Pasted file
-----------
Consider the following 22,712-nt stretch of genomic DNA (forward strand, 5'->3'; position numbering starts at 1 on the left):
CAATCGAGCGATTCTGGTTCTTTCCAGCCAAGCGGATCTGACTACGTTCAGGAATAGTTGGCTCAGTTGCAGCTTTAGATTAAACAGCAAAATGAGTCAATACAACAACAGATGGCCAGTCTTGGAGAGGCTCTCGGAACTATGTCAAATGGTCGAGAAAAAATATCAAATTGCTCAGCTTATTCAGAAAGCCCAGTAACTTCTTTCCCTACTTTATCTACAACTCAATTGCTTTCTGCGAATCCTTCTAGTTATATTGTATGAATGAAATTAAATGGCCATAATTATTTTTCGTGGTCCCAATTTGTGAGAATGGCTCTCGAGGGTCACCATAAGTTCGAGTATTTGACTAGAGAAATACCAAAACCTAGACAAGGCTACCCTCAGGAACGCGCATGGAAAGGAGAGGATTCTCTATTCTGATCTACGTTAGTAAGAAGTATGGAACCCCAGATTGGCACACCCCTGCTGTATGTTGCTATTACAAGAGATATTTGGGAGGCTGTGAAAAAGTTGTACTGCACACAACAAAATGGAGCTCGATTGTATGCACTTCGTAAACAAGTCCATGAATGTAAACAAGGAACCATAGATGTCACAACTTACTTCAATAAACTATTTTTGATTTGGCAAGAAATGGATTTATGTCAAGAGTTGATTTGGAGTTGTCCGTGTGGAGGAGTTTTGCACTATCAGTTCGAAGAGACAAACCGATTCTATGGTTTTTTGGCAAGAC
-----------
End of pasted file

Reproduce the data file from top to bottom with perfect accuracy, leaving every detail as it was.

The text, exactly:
Consider the following 22,712-nt stretch of genomic DNA (forward strand, 5'->3'; position numbering starts at 1 on the left):
CAATCGAGCGATTCTGGTTCTTTCCAGCCAAGCGGATCTGACTACGTTCAGGAATAGTTGGCTCAGTTGCAGCTTTAGATTAAACAGCAAAATGAGTCAATACAACAACAGATGGCCAGTCTTGGAGAGGCTCTCGGAACTATGTCAAATGGTCGAGAAAAAATATCAAATTGCTCAGCTTATTCAGAAAGCCCAGTAACTTCTTTCCCTACTTTATCTACAACTCAATTGCTTTCTGCGAATCCTTCTAGTTATATTGTATGAATGAAATTAAATGGCCATAATTATTTTTCGTGGTCCCAATTTGTGAGAATGGCTCTCGAGGGTCACCATAAGTTCGAGTATTTGACTAGAGAAATACCAAAACCTAGACAAGGCTACCCTCAGGAACGCGCATGGAAAGGAGAGGATTCTCTATTCTGATCTACGTTAGTAAGAAGTATGGAACCCCAGATTGGCACACCCCTGCTGTATGTTGCTATTACAAGAGATATTTGGGAGGCTGTGAAAAAGTTGTACTGCACACAACAAAATGGAGCTCGATTGTATGCACTTCGTAAACAAGTCCATGAATGTAAACAAGGAACCATAGATGTCACAACTTACTTCAATAAACTATTTTTGATTTGGCAAGAAATGGATTTATGTCAAGAGTTGATTTGGAGTTGTCCGTGTGGAGGAGTTTTGCACTATCAGTTCGAAGAGACAAACCGATTCTATGGTTTTTTGGCAAGAC